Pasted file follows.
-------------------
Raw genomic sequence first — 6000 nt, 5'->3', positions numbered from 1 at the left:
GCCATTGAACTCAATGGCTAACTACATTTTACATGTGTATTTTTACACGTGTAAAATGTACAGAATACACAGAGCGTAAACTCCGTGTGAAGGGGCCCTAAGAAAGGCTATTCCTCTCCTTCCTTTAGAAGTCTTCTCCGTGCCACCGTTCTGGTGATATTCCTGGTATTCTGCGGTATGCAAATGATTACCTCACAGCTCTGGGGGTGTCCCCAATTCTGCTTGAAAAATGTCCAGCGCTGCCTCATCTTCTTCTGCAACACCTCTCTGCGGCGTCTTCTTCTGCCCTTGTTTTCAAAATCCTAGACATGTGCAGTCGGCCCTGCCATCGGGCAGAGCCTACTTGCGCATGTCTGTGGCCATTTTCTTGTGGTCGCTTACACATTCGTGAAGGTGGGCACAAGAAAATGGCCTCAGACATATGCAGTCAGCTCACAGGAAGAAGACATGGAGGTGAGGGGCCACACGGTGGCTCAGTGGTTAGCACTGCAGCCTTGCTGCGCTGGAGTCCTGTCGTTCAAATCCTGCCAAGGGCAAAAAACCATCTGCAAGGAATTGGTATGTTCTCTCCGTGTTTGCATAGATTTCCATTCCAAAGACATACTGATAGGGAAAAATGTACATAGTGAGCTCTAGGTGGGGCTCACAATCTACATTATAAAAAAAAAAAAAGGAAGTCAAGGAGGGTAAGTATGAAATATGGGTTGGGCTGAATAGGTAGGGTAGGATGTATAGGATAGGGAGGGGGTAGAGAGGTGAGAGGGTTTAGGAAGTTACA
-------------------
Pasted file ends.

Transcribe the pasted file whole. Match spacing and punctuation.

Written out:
Raw genomic sequence first — 6000 nt, 5'->3', positions numbered from 1 at the left:
GCCATTGAACTCAATGGCTAACTACATTTTACATGTGTATTTTTACACGTGTAAAATGTACAGAATACACAGAGCGTAAACTCCGTGTGAAGGGGCCCTAAGAAAGGCTATTCCTCTCCTTCCTTTAGAAGTCTTCTCCGTGCCACCGTTCTGGTGATATTCCTGGTATTCTGCGGTATGCAAATGATTACCTCACAGCTCTGGGGGTGTCCCCAATTCTGCTTGAAAAATGTCCAGCGCTGCCTCATCTTCTTCTGCAACACCTCTCTGCGGCGTCTTCTTCTGCCCTTGTTTTCAAAATCCTAGACATGTGCAGTCGGCCCTGCCATCGGGCAGAGCCTACTTGCGCATGTCTGTGGCCATTTTCTTGTGGTCGCTTACACATTCGTGAAGGTGGGCACAAGAAAATGGCCTCAGACATATGCAGTCAGCTCACAGGAAGAAGACATGGAGGTGAGGGGCCACACGGTGGCTCAGTGGTTAGCACTGCAGCCTTGCTGCGCTGGAGTCCTGTCGTTCAAATCCTGCCAAGGGCAAAAAACCATCTGCAAGGAATTGGTATGTTCTCTCCGTGTTTGCATAGATTTCCATTCCAAAGACATACTGATAGGGAAAAATGTACATAGTGAGCTCTAGGTGGGGCTCACAATCTACATTATAAAAAAAAAAAAAGGAAGTCAAGGAGGGTAAGTATGAAATATGGGTTGGGCTGAATAGGTAGGGTAGGATGTATAGGATAGGGAGGGGGTAGAGAGGTGAGAGGGTTTAGGAAGTTACA